Written by Active Minds on Wednesday the 11th of September 2019.
As someone progresses along their dementia journey, they may become less capable in making some decisions for themselves. As this happens, the person may be described as lacking ‘capacity’. In England and Wales, there is a law which protects those in situations such as this; the ‘Mental Capacity Act’. This law covers such things as important decision making in regard to a person’s property, finances, health and social care. It can also cover other things such as personal care, nutrition and clothing.
What is Mental Capacity
Mental capacity refers to the ability to make decisions for one’s self; everyone has capacity unless proven otherwise. So it should be assumed that a person living with dementia has capacity until there is evidence against this; the Mental Capacity Act provides guidelines on determining whether someone has capacity to make decisions for themselves, as it may not always be a clear and easy decision.
The Mental Capacity Act details two main points that should be considered when deciding whether an individual is able to make decisions for themselves. There first must be a reason why the persons ability to make decisions is affected; dementia can be one of those reasons.
The next consideration to make is based on their ability to make and communicate decisions. If an individual is unable to make a specific decision under consideration and unable to understand, remember and weigh up necessary information it can be deemed they don’t have the capacity to make decisions for themselves. They must also be able to communicate their decision, whether through words, gestures or facial expressions. There are a number of people who could be expected to have to make a judgement on someone’s mental capacity. From care workers and doctors to family members and social workers.
When making decisions for an individual who does not have the capacity to make their own, they must be made in their best interest. There are some questions you can ask yourself to determine whether the decision being made is in the person living with dementia’s best interest.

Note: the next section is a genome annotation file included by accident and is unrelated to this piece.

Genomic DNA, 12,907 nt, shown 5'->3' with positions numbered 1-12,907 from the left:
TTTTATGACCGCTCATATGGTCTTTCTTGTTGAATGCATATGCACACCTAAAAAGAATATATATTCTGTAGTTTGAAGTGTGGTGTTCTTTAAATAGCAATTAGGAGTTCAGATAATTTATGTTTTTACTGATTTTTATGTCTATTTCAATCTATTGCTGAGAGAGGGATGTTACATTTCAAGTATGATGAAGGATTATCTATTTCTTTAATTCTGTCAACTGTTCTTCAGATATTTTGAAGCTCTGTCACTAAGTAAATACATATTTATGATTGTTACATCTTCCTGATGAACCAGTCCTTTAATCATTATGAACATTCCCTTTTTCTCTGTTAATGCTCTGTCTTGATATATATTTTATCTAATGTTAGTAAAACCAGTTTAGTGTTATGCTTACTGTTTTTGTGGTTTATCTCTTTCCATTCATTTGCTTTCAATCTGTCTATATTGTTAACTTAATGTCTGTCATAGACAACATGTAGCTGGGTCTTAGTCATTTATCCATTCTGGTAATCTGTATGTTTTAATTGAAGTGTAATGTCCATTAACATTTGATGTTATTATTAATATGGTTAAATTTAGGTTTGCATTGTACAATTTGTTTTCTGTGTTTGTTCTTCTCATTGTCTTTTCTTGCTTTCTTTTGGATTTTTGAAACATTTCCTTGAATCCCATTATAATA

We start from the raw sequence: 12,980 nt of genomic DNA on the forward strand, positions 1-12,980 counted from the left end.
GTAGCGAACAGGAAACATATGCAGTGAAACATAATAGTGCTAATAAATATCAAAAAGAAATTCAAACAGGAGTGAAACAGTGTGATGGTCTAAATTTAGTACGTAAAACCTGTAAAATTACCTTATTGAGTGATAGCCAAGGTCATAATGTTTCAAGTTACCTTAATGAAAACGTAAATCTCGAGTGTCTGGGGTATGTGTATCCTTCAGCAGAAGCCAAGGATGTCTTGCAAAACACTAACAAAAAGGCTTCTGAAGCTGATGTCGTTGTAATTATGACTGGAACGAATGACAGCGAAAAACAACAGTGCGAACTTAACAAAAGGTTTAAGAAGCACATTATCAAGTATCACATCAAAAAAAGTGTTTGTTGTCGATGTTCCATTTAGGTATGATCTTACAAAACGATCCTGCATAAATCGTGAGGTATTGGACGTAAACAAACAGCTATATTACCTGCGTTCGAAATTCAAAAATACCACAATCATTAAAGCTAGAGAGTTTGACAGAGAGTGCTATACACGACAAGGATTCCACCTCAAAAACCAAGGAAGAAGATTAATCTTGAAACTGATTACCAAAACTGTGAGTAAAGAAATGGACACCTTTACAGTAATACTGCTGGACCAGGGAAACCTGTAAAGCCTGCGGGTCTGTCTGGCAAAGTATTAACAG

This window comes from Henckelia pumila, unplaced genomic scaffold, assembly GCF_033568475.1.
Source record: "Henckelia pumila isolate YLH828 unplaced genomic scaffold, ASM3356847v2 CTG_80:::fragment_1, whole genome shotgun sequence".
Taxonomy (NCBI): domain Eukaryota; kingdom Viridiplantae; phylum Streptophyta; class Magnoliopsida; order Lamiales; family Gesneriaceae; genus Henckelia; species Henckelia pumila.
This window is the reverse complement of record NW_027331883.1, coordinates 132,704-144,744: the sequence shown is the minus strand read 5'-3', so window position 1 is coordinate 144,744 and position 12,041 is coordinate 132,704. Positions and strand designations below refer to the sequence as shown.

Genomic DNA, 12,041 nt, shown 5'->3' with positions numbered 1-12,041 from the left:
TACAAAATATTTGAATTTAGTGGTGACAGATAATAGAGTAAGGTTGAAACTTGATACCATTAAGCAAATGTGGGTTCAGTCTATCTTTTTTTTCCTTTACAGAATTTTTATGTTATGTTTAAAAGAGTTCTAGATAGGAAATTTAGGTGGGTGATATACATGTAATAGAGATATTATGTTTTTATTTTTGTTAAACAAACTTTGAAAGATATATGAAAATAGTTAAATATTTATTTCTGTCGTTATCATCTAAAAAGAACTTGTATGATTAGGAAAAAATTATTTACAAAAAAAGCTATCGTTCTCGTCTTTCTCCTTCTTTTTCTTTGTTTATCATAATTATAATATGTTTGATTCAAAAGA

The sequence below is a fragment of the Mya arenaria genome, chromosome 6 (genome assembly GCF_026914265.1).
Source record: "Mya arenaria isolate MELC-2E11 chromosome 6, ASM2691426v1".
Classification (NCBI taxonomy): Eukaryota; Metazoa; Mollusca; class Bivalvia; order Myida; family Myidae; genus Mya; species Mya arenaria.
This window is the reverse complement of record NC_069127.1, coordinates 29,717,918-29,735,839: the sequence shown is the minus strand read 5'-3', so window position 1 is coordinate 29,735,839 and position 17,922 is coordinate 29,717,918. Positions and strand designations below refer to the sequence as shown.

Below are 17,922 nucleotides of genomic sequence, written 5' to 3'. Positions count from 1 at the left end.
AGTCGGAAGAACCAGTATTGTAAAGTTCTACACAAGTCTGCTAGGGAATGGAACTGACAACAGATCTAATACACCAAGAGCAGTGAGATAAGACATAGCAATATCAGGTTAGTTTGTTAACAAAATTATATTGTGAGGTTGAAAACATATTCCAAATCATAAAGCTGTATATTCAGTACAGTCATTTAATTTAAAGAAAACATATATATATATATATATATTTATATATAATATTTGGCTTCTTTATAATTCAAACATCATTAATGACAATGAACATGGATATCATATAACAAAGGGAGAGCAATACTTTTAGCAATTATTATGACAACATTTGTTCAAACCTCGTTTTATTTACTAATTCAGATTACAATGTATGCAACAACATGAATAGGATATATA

First of all, it is important to consider whether the individual will be able to make the decision at a later date and whether the decision can wait until then. This can sometimes be the case when someone is recovering from an operation. Consider whether there are ways you can include them in the decision making; maybe by using prompts or pictures. Think about what the person would want if they knew someone was making a decision for them; who would they want to make it? You also need to take into account the individuals personal and religious beliefs, this may be able to help guide your decision making. It is also advisable to consult with others such as family and friends during decision making.
Who Makes The Decisions?
The Mental Capacity Act allows those living with dementia to plan ahead. In order to have more control over decision making in the future, a person living with dementia can choose a person, or multiple people, to have lasting power of attorney; someone who has the authority to make decisions on the person’s behalf when they no longer can.
In general, there are a number of people who will make decisions on behalf of someone who does not have the capacity to do so; it will usually be family members, doctors and care workers.